For Laurence, the surgery itself was swift and without significant pain, but his long-term recovery process proved to be more difficult. Three weeks after his surgical procedure in Los Angeles, he was back on the job in China, but his voice, while no longer spasming, was weak, breathy and raspy. Because his vocal cords were farther apart than before due to the surgery, he also had to push out more air to make sounds. As a result, he got lightheaded when he talked for an extended time and often felt exhausted. Sometimes he pretended to be Marlon Brando in The Godfather to lighten the mood, but after months, it became increasingly difficult to carry out his work duties. Finally he bowed to the inevitable, quitting his job and taking a year off to travel and fully recover. He channeled some of his creative energy into a blog, SpasmodicDysphoniaSurgery.com, about his up-and- down recuperation. "Dr. Berke and his team told me it would take up to eight months to get my voice back to normal, but I selectively heard 'two months,'" he says.

Now, three years post-surgery, Laurence is in charge of marketing at FeeX, a New York startup, and his voice, to his great joy, is no longer an issue. "I don't have to measure my words anymore, and I'm back to the fun-loving person I was a long time ago," he brags. His only regret: going back to work too soon, without giving his body sufficient time to heal.

We listen in awe to the sounds emanating from the mouths of a Joan Sutherland or Luciano Pavarotti and marvel at how these vocal titans play their voices like fantastic musical instruments, but the truth is that every healthy human voice is a complex and nuanced instrument. The flexible, versatile and emotional sounds produced by our bodies have been the envy of composers and musicians for generations.

Ironically, our vocal cords, also called , have humble origins. Early in our development as human beings, they were simply a barrier to protect the airway against food passing into the lungs. Eventually they evolved to produce the array of sounds that form the basis of our voice. Located in the larynx, the cords consist of loose tissue that vibrates in a wave-like manner at 80-to-300 cycles a second when air from the lungs is pushed through them. "It's amazing that when we are talking, our vocal cords are robust enough to bang together about 100 times a second, without stress or strain," says Dr. Berke.

The cords are operated by specialized muscles that have exceptionally fine control. As we talk louder, the folds are closed longer and are pressed together more firmly. To manipulate the pitch of our voice, we automatically tighten the cords to make our voice higher or loosen them to make our voice lower. "It works in the same fashion as letting the air out of a blown-up balloon," Dr. Berke says. If you pull the neck of the balloon, it changes the sound coming out.

What makes each of our voices unique is the size of the cords we are born with—superstar-tenor Pavarotti, for instance, had massive vocal cords that could push large amounts of air through at high pressure—combined with the way we modulate sound through our throat, mouth, tongue and lips. "We learn how to control our voices as infants," Dr. Berke says. "A baby making seemingly meaningless baby talk is probably the child first experiencing how its voice works."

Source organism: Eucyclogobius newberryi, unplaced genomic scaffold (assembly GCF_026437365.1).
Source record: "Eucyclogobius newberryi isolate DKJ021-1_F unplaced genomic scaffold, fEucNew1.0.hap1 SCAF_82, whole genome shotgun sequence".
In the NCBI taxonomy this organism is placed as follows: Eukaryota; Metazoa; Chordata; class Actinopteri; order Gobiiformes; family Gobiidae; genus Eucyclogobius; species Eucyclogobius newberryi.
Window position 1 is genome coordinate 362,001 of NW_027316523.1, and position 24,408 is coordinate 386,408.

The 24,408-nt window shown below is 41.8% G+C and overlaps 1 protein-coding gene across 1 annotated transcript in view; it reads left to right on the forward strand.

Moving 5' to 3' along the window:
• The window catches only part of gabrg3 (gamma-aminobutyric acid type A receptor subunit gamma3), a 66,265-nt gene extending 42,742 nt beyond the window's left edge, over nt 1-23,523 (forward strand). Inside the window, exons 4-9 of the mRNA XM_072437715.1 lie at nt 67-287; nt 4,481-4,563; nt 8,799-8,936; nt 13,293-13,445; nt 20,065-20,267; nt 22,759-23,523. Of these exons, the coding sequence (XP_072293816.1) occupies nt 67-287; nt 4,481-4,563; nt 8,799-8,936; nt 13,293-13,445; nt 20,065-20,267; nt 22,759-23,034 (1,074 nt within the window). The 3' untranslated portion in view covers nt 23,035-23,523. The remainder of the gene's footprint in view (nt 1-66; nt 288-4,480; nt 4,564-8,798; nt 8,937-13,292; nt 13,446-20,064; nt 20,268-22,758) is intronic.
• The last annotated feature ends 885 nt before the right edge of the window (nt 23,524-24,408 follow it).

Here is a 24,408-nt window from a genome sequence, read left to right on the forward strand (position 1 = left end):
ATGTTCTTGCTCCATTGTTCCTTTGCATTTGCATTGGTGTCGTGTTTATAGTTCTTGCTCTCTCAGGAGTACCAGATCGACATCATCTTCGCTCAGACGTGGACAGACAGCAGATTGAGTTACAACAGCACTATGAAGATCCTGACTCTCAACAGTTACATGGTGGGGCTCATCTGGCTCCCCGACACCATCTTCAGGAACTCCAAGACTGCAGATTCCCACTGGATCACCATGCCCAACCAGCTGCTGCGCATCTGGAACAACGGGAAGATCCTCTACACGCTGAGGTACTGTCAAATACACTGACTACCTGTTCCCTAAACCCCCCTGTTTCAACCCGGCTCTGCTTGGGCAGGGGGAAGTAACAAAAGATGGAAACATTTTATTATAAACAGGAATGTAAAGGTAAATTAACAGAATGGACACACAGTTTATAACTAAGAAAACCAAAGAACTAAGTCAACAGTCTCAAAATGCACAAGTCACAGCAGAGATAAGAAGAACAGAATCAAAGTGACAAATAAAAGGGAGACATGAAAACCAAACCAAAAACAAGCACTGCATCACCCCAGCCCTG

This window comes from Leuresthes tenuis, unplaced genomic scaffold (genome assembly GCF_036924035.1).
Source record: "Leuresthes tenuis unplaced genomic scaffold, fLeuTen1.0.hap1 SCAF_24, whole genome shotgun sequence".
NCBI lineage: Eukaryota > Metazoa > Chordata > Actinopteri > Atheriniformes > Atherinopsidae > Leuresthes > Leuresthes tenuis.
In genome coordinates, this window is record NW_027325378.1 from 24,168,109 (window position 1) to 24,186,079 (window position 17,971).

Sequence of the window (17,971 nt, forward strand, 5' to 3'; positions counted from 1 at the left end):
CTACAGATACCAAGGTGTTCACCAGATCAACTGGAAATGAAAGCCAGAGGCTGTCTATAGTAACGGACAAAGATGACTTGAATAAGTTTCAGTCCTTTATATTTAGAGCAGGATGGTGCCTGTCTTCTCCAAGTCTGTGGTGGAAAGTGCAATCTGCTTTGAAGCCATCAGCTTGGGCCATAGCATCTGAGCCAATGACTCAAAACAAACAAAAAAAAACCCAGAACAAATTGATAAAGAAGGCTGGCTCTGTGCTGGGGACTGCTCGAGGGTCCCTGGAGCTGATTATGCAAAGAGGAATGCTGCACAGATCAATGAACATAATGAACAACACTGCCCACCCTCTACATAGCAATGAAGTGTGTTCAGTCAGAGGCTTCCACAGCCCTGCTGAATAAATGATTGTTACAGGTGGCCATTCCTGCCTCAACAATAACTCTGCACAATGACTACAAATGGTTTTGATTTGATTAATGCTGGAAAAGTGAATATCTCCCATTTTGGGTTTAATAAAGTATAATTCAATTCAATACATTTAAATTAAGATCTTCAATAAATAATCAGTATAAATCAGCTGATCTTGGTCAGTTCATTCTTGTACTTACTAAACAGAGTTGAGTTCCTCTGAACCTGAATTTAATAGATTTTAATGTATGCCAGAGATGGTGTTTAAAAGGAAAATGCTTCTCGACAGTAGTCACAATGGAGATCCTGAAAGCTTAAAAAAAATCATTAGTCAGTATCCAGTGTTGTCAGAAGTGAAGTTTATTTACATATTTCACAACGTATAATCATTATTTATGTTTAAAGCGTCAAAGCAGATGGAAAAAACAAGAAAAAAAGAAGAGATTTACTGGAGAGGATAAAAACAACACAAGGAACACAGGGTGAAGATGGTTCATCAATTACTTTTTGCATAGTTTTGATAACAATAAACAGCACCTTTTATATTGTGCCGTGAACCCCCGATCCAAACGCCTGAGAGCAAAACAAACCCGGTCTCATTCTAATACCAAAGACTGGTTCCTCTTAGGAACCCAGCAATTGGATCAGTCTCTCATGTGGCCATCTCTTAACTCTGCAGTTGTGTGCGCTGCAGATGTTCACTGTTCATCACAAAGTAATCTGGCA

When words fail, a highly specialized center helps patients find their voices
Dr. Dinesh Chhetri: “This center is unmatched in its combination of clinical care and research to advance the knowledge of these disorders, making a huge difference in patients’ quality of life.”

But to this day, the actual mechanism that causes vocal cords to vibrate is not very-well understood. "Because the cords are down low in the throat, and they vibrate so fast, it has been hard to study and measure the process until recently," says Dr. Berke. Only in the last 20-to-25 years have researchers had instruments that can examine the cords in detail and study the wave as it occurs over the cords, he says. The good news is that recent information about how the voice works has transformed what doctors at the voice center can diagnose and treat today.

While disease can contribute significantly to voice issues, that is not always the cause. Sometimes we do it to ourselves. Because the voice operates more-or-less on automatic pilot, without our having to think about it, we sometimes unknowingly put extra strain on our already hard-working vocal folds. We overburden our voices by talking a lot when we have a cold, or by smoking, or by yelling. Like an overworked muscle, the vocal cords can get tired and stiff and prone to injury. The result can be calluses, nodules, ulcers and other painful damage to our cords.

That damage can show up years later. In fact, the center is seeing an "epidemic" of voice issues in people who survived the 1960s era of sex, drugs and rock 'n' roll, Dr. Berke says. Members of that cohort, now in their 60s, 70s and 80s, are being seen with throat cancers and other problems tied to the common sexually transmitted human papilloma virus (HPV), apparently contracted from risky behaviors in their free-wheeling youth. The Centers for Disease Control and Prevention reported in 2013 that each year about 8,400 people in the U.S. are diagnosed with cancers of the back of the throat that may be caused by earlier HPV infections.